Robert Rainsford is a twenty-eight-year-old facing a major turning point in his life. He has found himself unemployed for the first time since he was fifteen years old. Robert holds a BS degree in marketing from the University of Rhode Island. After graduation, a firm that specialized in developing web presences for other companies hired him. He worked for that firm for the last seven years in New York City.
Robert rose rapidly through the company’s ranks, eventually becoming one of the firm’s vice presidents. Unfortunately, during the last recession, the firm suffered significant losses and engaged in extensive downsizing, so Robert lost his job. He spent months looking for a comparable position, yet even with an excellent résumé, nothing seemed to be on the horizon. Not wanting to exhaust his savings and finding it impossible to maintain a low-cost residence in New York City, he returned to his hometown in Fairfield, Connecticut, a suburban community not too far from the New York state border.
He found a small apartment near his parents. As a stopgap measure, he went back to work with his father, who is the owner of a restaurant—Frank’s All-American BarBeQue. His father, Frank, started the restaurant in 1972. It is a midsize restaurant—with about eighty seats— that Frank has built up into a relatively successful and locally well-known enterprise. The restaurant has been at its present location since the early 1980s. It shares a parking lot with several other stores in the small mall where it is located. The restaurant places an emphasis on featuring the food and had a highly simplified décor, where tables are covered with butcher paper rather than linen tablecloths.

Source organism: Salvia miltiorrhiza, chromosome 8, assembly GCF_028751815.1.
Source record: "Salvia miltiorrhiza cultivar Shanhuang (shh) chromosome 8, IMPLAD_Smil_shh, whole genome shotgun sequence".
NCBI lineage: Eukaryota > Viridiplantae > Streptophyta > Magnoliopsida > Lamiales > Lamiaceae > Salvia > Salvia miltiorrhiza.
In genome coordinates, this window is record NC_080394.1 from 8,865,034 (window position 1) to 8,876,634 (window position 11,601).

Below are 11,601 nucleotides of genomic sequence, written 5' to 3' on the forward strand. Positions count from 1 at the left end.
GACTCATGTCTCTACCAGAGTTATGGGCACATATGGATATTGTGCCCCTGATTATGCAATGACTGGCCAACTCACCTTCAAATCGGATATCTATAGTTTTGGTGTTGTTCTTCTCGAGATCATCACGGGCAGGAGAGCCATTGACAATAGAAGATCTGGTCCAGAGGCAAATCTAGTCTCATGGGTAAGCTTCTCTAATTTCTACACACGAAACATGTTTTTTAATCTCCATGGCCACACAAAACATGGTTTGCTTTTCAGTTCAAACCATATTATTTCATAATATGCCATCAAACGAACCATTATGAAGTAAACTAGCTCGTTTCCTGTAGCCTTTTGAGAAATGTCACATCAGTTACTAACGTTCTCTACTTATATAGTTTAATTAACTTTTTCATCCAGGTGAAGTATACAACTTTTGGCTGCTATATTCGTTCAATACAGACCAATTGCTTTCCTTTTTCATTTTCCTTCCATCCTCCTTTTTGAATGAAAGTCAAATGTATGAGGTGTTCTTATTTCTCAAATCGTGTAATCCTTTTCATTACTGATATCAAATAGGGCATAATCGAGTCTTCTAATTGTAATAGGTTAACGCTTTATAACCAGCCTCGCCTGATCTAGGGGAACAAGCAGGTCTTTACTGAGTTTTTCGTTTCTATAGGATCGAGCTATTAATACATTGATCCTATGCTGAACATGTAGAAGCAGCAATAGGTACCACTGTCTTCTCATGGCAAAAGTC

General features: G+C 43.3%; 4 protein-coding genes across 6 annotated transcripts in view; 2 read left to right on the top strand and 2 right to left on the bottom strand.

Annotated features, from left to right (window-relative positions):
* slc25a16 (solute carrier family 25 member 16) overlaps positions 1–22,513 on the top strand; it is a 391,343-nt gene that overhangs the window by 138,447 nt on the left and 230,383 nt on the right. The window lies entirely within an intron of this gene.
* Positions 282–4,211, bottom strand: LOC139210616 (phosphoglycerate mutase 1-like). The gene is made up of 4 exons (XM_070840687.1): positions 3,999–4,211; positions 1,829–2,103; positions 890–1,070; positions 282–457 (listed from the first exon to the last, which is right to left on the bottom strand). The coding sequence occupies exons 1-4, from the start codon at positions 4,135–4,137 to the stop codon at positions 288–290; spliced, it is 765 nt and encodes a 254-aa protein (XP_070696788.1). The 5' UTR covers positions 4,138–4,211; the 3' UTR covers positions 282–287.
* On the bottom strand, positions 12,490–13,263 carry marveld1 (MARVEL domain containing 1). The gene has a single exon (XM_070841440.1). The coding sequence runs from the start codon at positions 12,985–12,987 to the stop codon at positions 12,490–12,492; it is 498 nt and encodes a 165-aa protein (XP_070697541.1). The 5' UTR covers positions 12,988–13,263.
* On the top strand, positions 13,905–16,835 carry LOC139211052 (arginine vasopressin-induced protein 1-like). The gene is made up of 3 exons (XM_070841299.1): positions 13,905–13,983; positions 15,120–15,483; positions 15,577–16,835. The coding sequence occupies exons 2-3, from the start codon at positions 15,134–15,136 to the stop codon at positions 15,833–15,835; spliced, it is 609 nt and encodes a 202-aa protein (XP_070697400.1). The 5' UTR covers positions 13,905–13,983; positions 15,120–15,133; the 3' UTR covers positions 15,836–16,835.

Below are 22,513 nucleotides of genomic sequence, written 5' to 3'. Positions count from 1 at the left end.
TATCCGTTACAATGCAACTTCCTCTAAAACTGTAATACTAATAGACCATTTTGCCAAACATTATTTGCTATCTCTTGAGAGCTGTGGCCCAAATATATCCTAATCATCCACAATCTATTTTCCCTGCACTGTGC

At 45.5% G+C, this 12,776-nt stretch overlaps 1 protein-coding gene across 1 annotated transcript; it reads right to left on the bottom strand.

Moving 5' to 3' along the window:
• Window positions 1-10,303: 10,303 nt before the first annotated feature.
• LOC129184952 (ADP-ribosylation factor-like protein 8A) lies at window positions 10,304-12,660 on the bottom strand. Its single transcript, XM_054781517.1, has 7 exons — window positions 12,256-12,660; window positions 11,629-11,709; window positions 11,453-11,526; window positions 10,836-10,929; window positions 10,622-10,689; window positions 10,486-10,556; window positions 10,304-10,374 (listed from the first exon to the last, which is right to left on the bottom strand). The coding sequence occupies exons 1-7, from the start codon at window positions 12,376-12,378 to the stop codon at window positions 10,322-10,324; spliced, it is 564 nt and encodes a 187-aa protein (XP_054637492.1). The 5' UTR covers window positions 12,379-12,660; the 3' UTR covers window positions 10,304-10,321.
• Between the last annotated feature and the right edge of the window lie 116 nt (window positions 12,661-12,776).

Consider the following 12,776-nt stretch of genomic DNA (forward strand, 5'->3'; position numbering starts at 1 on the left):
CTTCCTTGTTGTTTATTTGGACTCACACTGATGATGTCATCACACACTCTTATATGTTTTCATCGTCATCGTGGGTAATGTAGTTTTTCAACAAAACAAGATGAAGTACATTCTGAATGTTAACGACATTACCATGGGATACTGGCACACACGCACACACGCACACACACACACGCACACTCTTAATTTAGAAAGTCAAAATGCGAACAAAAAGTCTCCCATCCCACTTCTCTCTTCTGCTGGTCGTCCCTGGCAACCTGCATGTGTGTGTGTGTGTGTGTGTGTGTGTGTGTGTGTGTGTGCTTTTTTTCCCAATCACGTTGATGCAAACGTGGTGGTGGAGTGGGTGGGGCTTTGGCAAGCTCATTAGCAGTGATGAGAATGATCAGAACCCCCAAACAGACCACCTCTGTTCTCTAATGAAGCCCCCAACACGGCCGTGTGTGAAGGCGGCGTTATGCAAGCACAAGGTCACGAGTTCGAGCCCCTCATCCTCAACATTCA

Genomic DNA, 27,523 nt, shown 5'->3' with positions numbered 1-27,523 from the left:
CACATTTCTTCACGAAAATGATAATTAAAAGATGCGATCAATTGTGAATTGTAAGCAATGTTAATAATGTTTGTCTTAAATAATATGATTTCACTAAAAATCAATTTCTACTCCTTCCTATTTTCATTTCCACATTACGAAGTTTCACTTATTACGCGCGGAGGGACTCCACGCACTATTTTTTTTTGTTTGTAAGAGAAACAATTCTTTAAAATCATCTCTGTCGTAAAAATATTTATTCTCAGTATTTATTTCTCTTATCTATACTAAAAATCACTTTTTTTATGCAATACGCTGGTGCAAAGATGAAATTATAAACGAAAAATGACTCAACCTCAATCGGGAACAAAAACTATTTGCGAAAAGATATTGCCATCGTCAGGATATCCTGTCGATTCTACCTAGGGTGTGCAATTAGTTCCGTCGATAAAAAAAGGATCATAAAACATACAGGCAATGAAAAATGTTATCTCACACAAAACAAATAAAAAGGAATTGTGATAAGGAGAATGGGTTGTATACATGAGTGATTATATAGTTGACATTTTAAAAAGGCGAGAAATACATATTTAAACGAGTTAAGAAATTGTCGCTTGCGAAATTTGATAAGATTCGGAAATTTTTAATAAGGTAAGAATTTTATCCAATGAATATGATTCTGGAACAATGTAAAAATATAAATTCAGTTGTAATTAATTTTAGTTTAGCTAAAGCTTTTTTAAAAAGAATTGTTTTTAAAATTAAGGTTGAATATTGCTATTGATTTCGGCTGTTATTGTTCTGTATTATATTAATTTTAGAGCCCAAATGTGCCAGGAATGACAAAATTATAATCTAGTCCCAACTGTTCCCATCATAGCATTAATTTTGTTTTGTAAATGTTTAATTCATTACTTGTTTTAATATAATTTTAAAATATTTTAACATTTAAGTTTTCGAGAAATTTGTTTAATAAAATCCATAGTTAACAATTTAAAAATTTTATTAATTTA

Robert’s father has won many awards at regional and national barbecue cook-offs, which is unusual for a business in New England. He has won for both his barbecue food and his sauces. The restaurant has been repeatedly written up in the local and New York papers for the quality of its food and the four special Frank’s All- American BarBeQue sauces. The four sauces correspond to America’s four styles of barbecue—Texan, Memphis, Kansas City, and Carolina. In the last few years, Frank had sold small lots of these sauces in the local supermarket.
As a teenager, Robert, along with his older sister Susan, worked in his father’s restaurant. During summer vacations while attending college, he continued to work in the restaurant. Robert had never anticipated working full-time in the family business, even though he knew his father had hoped that he would do so. By the time he returned to his hometown, his father had accepted that neither Robert nor Susan would be interested in taking over the family business. In fact, Frank had started to think about selling the business and retiring. However, Robert concluded that his situation called for what he saw as desperate measures.
Initially, Robert thought his employment at his father’s business was a temporary measure while he continued his job search. Interestingly, within the first few weeks he returned to the business, he felt that he could bring his expertise in marketing— particularly his web marketing focus—to his father’s business. Robert became very enthusiastic about the possibility of fully participating in the family business. He thought about either expanding the size of the restaurant, adding a takeout option, or creating other locations outside his hometown. Robert looked at the possibility of securing a much larger site within his hometown to expand the restaurant’s operations. He began to scout surrounding communities for possible locations. He also began to map out a program to effectively use the web to market Frank’s All- American BarBeQue sauce and, in fact, to build it up to a whole new level of operational sophistication in marketing.